A paediatric nurse will cycle over 3,200 miles in 70 days to every children’s hospice service in the UK in a bid to raise more than £500,000 to support their work.
Francesca Lennon, from Chenies, Buckinghamshire, will begin her tour of the UK’s 54 children’s hospices in Oxford on June 20, coinciding with the beginning of Children’s Hospice Week (June 20-26).
The 35-year-old – who prior to organising this challenge had not ridden a bike since she was a child – will then embark on a route taking her across the UK through Bristol, Birmingham, Manchester, Cambridge, Sheffield, Belfast, Scotland and more.
She aims to finish on August 28 after averaging 46 miles per day.
At the start of her challenge, every children’s hospice in the UK will show its support by completing 54 minutes of cycling or any wheel-related activity, such as wheelchair racing or trolley dashes, to support Ms Lennon – a minute to represent each centre.
Having worked in the NHS for 10 years before moving to the children’s hospice sector, Ms Lennon told the PA news agency that she saw “first hand” what the children and their families go through, and the support the hospices offer.
“Before I moved to the children’s hospice sector I didn’t really know what they did. And then when I moved I just suddenly realised how much support they offer and how little people know about what they do,” she said.
“I’m in a very privileged position in that I get to be with them on their journey and support them through some of the most difficult times of their lives, which most people don’t see.
“I wanted to find a way to be able to share that with people and show what families go through and then what children’s hospices do to support them.”
Children’s hospices in the UK care for more than 99,000 seriously ill children and are 87% charity funded, according to Children’s Hospices Across The UK (ChatUK)- a charity founded by Ms Lennon.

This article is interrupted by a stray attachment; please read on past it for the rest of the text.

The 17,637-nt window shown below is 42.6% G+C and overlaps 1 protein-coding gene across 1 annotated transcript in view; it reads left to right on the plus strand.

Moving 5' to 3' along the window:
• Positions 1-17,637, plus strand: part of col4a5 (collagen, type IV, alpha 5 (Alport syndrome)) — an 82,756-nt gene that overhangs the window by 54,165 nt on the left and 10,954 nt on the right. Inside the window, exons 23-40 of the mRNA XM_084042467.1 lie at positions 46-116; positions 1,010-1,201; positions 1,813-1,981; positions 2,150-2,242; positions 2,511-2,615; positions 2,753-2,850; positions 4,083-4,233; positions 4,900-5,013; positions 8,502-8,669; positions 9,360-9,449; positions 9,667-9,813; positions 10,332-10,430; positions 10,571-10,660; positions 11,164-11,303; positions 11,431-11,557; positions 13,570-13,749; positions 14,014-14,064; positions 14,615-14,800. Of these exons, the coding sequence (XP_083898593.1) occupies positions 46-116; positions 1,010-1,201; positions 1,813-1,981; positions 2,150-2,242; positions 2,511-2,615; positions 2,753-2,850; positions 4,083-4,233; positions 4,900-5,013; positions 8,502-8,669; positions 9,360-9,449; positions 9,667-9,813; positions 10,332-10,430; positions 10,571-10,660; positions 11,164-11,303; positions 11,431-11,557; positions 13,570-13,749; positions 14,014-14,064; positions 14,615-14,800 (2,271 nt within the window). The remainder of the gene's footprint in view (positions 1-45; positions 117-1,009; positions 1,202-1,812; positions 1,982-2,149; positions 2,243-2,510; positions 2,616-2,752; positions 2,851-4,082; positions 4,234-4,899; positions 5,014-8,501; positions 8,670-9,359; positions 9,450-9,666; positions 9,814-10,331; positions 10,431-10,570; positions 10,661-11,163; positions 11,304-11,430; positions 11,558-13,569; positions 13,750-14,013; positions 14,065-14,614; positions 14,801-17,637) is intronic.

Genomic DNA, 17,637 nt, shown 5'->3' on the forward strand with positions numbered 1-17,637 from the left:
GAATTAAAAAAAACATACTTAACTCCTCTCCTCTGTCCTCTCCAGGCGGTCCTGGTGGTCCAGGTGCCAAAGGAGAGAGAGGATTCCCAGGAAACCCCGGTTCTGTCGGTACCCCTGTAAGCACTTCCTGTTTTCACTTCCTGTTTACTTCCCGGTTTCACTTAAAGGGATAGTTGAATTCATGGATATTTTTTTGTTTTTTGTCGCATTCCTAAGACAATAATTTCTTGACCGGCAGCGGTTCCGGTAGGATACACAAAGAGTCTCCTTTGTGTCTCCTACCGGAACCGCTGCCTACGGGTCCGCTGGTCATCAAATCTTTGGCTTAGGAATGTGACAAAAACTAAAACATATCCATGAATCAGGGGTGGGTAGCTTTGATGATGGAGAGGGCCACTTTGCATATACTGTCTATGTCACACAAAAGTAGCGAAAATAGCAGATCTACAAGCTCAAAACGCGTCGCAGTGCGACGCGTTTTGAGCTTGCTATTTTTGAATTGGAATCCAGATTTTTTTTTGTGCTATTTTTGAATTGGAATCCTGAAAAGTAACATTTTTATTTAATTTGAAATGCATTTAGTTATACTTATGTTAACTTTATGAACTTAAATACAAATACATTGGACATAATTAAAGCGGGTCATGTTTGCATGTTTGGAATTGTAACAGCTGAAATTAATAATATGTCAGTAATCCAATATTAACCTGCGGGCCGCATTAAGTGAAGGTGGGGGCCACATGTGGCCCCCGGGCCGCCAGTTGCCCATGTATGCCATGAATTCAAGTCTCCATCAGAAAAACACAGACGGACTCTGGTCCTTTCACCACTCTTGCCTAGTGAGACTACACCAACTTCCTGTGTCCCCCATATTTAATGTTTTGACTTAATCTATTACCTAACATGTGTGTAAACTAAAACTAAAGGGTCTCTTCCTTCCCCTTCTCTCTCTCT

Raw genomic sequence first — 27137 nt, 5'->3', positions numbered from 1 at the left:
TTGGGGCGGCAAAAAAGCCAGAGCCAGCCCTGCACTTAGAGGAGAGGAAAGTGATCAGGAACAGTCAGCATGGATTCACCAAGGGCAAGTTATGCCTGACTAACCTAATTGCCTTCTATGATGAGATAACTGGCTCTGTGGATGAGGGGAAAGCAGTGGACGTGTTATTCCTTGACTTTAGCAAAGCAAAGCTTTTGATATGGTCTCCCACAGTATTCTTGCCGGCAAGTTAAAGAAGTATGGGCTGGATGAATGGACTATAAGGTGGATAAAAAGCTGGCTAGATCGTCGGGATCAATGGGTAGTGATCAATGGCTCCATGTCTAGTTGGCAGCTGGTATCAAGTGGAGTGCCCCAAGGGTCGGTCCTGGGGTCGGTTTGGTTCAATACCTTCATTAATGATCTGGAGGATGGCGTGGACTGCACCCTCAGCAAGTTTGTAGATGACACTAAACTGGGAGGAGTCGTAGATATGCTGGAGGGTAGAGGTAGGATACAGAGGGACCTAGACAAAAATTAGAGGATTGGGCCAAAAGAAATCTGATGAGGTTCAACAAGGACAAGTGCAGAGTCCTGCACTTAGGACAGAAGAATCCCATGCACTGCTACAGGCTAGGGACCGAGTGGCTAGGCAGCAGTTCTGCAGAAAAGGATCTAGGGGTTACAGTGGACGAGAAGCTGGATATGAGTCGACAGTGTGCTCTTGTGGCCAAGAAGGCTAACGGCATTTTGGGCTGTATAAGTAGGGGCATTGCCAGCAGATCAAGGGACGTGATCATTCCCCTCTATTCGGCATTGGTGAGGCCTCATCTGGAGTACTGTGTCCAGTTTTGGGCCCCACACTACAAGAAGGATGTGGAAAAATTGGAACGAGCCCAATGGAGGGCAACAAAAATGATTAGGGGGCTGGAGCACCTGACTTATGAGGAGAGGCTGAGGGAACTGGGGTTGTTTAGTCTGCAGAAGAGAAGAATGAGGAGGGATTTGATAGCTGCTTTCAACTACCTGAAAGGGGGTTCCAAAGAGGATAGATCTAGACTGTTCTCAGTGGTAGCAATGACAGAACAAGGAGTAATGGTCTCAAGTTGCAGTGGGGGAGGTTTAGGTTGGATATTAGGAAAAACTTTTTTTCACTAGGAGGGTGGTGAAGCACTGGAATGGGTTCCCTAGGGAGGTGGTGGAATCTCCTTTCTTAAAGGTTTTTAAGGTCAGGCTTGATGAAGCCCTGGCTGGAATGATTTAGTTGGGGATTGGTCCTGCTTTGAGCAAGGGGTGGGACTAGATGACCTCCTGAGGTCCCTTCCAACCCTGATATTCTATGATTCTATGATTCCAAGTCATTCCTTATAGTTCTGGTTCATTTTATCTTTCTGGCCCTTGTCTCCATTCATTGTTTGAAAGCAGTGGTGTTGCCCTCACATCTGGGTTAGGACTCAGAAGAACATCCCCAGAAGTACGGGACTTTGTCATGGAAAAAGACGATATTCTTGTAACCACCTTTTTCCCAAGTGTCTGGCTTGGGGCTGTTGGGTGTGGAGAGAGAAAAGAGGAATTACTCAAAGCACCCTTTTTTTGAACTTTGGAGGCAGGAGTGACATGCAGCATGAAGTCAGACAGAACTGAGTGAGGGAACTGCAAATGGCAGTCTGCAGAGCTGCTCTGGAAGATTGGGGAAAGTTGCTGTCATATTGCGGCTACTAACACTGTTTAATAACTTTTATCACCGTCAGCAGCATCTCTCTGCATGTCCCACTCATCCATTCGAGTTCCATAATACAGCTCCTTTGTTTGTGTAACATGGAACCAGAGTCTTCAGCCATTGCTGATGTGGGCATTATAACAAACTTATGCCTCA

ChatUK aims to educate people about the importance of the services children’s hospices provide.
The funds raised by Ms Lennon will go towards Together for Short Lives, a children’s palliative care charity.
Only four months prior to the start of the challenge, Ms Lennon experienced the loss of her close friend’s son, Henry, who died from acute myeloid leukaemia aged nine.
She has therefore dedicated ChatUK to Henry – and has named her bike after him too.
Ms Lennon said the UK is leading the way for children’s hospices – with only 12 in America, Canada and Australia put together – but are struggling to raise the funds they need to continue their vital work.
She started her training in May 2020 having not ridden a bike since she was a child – but fortunately her mother, who is a more “regular cyclist”, helped her along the way.
“I was a runner before but I knew it would take too long to run to all the hospices, so I had to think of another way”, she said.
“My mother didn’t even let me get on a bike to start off with. So I was getting up at six in the morning to cycle up and down the path by my house so I wouldn’t embarrass myself.”
Ms Lennon said she got the inspiration for her cycling challenge after attending a talk by Ben Fogle three years ago about climbing Mount Everest, adding that his line, “find your Everest”, stuck with her.
“It got me thinking that your challenge of a lifetime doesn’t have to be climbing Everest. It can be finding your own Everest,” Ms Lennon said.
“Given I didn’t actually own a bike and hadn’t ridden one since I was a child, it has definitely been an Everest to get to where I am today.”
Ms Lennon’s fundraiser can be found at